Letters

Letters 08-31-2015

Inalienable Rights This is a response to the “No More State Theatre” in your August 24th edition. I think I will not be the only response to this pathetic and narrow-minded letter that seems rather out of place in the northern Michigan that I know. To think we will not be getting your 25 cents for the movie you refused to see, but more importantly we will be without your “two cents” on your thoughts of a marriage at the State Theatre...

Enthusiastically Democratic Since I was one of the approximately 160 people present at when Senator Debbie Stabenow spoke on August 14 in Charlevoix, I was surprised to read in a letter to Northern Express that there was a “rather muted” response to Debbie’s announcement that she has endorsed Hillary Clinton for president...

Not Hurting I surely think the State Theatre will survive not having the homophobic presence of Colleen Smith and her family attend any matinees. I think “Ms.” Smith might also want to make sure that any medical personnel, bank staff, grocery store staff, waiters and/or waitress, etc. are not homosexual before accepting any service or product from them...

Stay Home I did not know whether to laugh or cry when I read the letter of the extremely homophobic, “disgusted” writer. She now refuses to patronize the State Theatre because she evidently feels that its confines have been poisoned by the gay wedding ceremony held there...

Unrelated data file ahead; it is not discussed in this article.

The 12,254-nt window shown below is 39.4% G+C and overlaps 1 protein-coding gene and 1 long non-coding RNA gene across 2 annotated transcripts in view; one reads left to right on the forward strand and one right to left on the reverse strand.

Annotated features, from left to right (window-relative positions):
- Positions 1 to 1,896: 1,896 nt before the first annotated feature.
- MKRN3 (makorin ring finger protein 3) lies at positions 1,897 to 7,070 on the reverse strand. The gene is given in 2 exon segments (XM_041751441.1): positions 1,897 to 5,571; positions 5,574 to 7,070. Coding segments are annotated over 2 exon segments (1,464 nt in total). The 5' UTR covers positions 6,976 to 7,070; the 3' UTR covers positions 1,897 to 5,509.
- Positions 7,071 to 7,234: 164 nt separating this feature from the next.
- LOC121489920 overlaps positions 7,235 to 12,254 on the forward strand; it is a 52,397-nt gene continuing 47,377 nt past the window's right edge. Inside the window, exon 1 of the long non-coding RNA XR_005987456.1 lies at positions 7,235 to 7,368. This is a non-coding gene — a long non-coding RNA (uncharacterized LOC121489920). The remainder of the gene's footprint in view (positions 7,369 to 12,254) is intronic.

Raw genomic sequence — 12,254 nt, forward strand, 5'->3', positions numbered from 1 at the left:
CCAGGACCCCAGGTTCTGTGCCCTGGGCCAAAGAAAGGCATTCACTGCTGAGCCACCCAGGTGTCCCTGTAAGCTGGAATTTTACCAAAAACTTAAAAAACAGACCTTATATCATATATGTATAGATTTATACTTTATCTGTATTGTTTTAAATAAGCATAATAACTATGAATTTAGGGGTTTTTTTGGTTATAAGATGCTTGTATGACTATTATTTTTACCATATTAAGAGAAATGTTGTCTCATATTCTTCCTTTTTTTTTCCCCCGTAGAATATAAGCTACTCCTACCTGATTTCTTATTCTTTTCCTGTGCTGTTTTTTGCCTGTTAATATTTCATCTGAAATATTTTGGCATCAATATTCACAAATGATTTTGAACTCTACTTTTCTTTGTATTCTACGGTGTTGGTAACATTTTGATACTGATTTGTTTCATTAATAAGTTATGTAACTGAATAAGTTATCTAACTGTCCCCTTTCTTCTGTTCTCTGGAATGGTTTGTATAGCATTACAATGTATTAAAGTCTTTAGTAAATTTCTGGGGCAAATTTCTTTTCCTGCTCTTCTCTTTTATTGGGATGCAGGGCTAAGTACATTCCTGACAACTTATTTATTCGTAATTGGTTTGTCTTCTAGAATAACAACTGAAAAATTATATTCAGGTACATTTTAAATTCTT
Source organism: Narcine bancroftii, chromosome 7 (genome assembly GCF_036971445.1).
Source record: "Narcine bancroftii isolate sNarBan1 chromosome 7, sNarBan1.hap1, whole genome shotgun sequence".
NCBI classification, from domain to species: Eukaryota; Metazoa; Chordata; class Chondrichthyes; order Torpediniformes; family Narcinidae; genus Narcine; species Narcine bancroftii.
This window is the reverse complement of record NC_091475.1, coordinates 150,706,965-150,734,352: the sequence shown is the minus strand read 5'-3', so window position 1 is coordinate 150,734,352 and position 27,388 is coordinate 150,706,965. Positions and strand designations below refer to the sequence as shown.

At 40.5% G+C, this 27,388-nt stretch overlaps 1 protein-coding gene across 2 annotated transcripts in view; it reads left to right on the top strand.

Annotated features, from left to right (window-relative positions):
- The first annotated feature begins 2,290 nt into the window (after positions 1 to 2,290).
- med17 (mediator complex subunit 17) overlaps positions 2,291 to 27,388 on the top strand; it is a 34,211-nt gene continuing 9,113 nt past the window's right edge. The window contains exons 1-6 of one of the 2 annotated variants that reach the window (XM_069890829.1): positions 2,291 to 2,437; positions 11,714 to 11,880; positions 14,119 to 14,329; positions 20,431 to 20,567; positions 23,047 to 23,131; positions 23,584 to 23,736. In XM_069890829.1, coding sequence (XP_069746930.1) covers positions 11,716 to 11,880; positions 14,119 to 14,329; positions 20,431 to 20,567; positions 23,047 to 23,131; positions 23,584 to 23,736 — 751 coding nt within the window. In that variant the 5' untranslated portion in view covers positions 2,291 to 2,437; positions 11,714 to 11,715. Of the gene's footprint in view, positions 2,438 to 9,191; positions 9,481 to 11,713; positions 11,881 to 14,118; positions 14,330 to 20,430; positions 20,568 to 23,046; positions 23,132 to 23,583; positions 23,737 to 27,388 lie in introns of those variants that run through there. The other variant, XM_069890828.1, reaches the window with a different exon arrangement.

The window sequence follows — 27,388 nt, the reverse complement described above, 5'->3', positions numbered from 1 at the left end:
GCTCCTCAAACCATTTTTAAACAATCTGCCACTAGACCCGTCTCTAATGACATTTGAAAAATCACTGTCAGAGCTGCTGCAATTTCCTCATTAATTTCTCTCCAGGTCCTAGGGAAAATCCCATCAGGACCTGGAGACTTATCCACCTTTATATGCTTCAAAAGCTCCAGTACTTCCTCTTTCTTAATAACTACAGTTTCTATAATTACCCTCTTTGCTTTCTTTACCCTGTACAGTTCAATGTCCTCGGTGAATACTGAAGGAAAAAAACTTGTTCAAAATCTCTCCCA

Keep Away In response to Colleen Smith of Cadillac who refused to bring her family to the State Theatre because there was a gay wedding there: Keep your 25 cents and your family out of Traverse City...

Celebrating Moore And A Theatre I was 10 years old when I had the privilege to see my first film at the State Theatre. I will never forget that experience. The screen was almost the size of my bedroom I shared with my older sister. The bursting sounds made me believe I was part of the film...

Outdated Thinking This letter is in response to Colleen Smith. She made public her choice to no longer go to the State Theater due to the fact that “some homosexuals” got married there. I’m not outraged by her choice; we don’t need any more hateful, self-righteous bigots in our town. She can keep her 25 cents...

Mackinac Pipeline Must Be Shut Down Crude oil flowing through Enbridge’s 60-yearold pipeline beneath the Mackinac Straits and the largest collection of fresh water on the planet should be a serious concern for every resident of the USA and Canada. Enbridge has a very “accident” prone track record...

Your Rights To Colleen, who wrote about the State Theatre: Let me thank you for sharing your views; I think most of us are well in support of the first amendment, because as you know- it gives everyone the opportunity to express their opinions. I also wanted to thank Northern Express for not shutting down these types of letters right at the source but rather giving the community a platform for education...

No Role Model [Fascinating Person from last week’s issue] Jada quoted: “I want to be a role model for girls who are interested in being in the outdoors.” I enjoy being in the outdoors, but I don’t want to kill animals for trophy...

Home · Articles · News · Features · The planting of Yoga Roots...
. . . .